Australian Gold Rush

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‘During the 1850’s Australia had become so prosperous that its population demanded commodities and luxuries that her own industries could not yet provide.’ The gold rushes had caused an influx in migrations on a scale previously unheard of in world history; ‘Gold fever’ had taken its grip on the colonies of Victoria and New South Wales. Although there are continuous arguments among historians that the consequences of the gold rushes have been exaggerated, especially when studying the political effects of the Eureka Rebellion, it is still clear that through the intensity of mining a significant change occurred economically, urbanely and industrially, that has benefited Australia to this day.

The primary consequence and gain of the gold rushes was the growth of population due to migration. In 1850 the population of Australia was 405,356 and more than doubled to 1,168,000 by 1861. Even more amazing was the population of Victoria, which in 1851 was a small pastoral frontier of 77,345 but trebled to 540,322 by 1861, according to the Australian census of that time. From late 1852 the gold fields became a montage of nationalities, and thus there was ‘a marked tendency to segregate in national groups.’ Yet the characteristics of the 1850’s population boom, which deserve most reflection, are the age, sex, literacy and occupational training, of the migrants, of which all were significant economically.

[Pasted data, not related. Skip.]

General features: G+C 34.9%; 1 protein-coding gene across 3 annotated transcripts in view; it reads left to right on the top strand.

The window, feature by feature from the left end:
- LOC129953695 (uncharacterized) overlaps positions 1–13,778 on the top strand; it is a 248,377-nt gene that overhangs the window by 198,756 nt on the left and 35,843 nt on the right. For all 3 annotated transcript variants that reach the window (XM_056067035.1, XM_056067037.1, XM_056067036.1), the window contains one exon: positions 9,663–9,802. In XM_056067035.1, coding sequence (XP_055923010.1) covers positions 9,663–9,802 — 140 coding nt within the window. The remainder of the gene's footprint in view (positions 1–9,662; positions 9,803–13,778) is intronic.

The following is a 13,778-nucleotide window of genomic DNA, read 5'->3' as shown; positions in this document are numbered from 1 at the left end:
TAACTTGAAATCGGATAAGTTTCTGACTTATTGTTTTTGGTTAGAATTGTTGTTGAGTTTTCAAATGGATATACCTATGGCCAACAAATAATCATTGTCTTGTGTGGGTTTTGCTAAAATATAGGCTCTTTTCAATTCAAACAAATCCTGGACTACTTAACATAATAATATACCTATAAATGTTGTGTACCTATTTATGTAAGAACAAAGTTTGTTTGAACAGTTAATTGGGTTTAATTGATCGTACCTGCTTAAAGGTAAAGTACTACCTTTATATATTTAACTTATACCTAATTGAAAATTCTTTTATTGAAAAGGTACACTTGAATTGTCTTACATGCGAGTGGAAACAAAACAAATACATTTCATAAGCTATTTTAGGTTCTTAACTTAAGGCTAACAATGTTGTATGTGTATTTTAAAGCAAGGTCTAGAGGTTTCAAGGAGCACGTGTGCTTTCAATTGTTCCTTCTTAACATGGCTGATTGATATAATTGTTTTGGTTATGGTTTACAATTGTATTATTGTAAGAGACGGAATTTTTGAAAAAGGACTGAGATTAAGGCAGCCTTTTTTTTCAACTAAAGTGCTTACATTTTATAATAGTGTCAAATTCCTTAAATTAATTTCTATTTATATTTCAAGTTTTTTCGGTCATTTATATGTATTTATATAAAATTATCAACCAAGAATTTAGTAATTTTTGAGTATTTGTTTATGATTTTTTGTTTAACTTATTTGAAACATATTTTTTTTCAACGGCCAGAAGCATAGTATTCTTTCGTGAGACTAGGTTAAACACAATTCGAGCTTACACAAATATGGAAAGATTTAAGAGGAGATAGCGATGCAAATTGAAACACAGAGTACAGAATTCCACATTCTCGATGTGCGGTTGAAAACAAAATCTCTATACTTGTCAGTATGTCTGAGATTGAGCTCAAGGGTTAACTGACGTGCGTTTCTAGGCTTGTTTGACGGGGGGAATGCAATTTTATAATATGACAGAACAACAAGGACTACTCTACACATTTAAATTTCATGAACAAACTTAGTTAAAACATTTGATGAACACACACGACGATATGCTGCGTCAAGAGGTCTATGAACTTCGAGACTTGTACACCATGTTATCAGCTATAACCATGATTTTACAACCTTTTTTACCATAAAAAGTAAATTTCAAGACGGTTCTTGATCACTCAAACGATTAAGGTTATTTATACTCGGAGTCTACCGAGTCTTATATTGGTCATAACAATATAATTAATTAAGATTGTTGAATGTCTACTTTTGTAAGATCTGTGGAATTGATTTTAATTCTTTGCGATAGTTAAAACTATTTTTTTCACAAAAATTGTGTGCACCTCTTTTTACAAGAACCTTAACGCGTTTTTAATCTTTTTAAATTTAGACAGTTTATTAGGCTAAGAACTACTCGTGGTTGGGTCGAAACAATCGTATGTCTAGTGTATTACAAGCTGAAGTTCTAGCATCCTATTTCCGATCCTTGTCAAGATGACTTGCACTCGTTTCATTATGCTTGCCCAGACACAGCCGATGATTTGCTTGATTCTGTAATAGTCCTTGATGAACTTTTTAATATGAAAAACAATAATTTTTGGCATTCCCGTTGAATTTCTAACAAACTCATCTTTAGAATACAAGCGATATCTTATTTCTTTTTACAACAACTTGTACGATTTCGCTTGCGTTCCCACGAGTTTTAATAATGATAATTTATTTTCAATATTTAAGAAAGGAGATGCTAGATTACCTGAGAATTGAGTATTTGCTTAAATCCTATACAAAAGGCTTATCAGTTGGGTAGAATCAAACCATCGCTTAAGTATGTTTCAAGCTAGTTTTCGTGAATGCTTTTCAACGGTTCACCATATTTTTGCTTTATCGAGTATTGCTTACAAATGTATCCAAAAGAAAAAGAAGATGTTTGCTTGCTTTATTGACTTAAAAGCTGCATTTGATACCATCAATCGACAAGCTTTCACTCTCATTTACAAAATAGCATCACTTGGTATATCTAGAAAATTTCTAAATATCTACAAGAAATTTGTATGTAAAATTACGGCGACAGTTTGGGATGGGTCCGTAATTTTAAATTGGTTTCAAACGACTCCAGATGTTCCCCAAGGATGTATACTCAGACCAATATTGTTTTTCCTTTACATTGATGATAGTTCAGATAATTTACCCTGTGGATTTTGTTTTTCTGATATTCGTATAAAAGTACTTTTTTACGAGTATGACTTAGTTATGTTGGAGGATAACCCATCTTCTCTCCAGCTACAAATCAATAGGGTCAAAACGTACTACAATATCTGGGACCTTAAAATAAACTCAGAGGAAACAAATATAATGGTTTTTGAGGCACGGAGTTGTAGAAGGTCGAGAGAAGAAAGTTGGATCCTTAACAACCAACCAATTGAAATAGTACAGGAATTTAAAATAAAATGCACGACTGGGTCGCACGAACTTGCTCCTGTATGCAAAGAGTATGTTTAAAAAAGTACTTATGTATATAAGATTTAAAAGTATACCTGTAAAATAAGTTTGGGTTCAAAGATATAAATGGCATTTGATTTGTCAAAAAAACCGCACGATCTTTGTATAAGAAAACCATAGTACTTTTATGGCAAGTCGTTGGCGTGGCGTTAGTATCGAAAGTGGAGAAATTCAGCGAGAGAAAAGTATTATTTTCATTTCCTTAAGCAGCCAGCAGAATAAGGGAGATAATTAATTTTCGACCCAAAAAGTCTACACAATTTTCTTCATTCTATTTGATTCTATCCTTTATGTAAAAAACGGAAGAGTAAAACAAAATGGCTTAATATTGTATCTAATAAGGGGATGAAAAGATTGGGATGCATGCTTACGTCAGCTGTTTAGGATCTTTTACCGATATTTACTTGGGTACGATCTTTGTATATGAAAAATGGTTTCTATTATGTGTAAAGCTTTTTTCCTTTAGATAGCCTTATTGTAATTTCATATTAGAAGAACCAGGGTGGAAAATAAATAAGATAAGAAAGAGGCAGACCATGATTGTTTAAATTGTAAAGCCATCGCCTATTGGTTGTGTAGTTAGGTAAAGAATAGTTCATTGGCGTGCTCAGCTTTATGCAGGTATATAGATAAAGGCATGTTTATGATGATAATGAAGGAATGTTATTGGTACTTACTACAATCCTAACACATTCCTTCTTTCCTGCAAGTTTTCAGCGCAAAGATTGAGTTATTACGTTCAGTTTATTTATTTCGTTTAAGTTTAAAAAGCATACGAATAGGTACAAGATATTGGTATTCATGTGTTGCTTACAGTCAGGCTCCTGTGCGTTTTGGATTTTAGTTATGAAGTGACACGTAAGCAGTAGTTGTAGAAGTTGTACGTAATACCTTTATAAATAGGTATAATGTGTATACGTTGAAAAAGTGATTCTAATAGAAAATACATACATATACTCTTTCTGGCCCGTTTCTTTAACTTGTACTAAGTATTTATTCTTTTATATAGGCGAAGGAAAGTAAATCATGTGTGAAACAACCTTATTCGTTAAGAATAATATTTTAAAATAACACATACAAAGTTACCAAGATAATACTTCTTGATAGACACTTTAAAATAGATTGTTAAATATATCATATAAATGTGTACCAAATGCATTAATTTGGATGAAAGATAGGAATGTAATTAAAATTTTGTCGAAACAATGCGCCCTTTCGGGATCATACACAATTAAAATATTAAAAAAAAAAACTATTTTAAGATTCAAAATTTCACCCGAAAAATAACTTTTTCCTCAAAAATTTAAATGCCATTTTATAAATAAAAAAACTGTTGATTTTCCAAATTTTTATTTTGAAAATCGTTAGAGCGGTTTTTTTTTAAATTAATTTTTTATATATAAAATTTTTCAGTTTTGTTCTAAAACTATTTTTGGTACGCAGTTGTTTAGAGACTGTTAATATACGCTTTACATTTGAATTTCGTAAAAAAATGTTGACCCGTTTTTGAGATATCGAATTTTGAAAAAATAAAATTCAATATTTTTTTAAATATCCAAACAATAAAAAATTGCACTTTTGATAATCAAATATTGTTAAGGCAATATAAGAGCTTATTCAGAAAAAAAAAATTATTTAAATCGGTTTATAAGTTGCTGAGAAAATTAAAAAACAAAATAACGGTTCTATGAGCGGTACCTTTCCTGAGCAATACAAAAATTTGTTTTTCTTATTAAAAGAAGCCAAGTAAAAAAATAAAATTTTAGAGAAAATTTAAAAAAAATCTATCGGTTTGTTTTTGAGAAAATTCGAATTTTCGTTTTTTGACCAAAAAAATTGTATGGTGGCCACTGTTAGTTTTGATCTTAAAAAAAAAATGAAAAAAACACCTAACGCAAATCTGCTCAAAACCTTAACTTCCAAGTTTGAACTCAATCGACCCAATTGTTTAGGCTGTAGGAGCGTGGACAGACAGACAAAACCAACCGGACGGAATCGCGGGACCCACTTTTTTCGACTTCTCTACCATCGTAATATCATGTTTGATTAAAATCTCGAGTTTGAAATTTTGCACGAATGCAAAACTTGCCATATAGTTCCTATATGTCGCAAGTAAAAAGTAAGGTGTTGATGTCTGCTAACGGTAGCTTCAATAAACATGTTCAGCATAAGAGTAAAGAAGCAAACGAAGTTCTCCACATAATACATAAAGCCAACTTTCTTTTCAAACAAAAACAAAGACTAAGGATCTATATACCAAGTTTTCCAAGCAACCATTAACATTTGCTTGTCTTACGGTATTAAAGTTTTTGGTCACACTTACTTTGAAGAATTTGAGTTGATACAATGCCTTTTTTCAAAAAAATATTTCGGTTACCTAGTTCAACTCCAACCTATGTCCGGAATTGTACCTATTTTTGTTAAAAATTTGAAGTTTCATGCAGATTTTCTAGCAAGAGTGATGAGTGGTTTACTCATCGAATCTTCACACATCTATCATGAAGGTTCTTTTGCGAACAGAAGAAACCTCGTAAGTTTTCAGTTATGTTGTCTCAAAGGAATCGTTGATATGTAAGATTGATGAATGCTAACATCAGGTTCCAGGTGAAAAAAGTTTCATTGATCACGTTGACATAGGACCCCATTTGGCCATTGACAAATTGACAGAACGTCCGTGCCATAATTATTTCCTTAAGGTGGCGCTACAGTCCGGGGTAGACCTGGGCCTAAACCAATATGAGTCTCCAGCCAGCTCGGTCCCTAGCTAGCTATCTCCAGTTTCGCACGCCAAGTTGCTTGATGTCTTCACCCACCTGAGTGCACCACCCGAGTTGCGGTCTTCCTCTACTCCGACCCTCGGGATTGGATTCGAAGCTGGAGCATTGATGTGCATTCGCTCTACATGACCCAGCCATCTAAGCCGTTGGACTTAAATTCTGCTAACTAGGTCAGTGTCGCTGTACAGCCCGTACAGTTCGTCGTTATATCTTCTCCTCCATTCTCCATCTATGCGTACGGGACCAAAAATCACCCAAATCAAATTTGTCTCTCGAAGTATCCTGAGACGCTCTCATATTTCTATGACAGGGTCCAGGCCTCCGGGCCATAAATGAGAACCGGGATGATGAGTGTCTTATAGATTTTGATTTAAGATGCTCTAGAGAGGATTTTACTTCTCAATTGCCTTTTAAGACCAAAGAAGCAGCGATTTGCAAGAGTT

According to the 1861 census a majority of the migrants were male and in their twenty’s when they first arrived. Their youth contributed to their vitality and flexibility in adapting to new activities; as a result, during the 1860’s most of the male population was in the workforce. Thus a distinct ‘bulge’ of young energetic males had arisen in Victoria’s age structure. This ‘kink’ in the age structure had long-term consequences and most definitely benefits for Australia.

Due to the influx of young men and later women, who would have been reuniting with...
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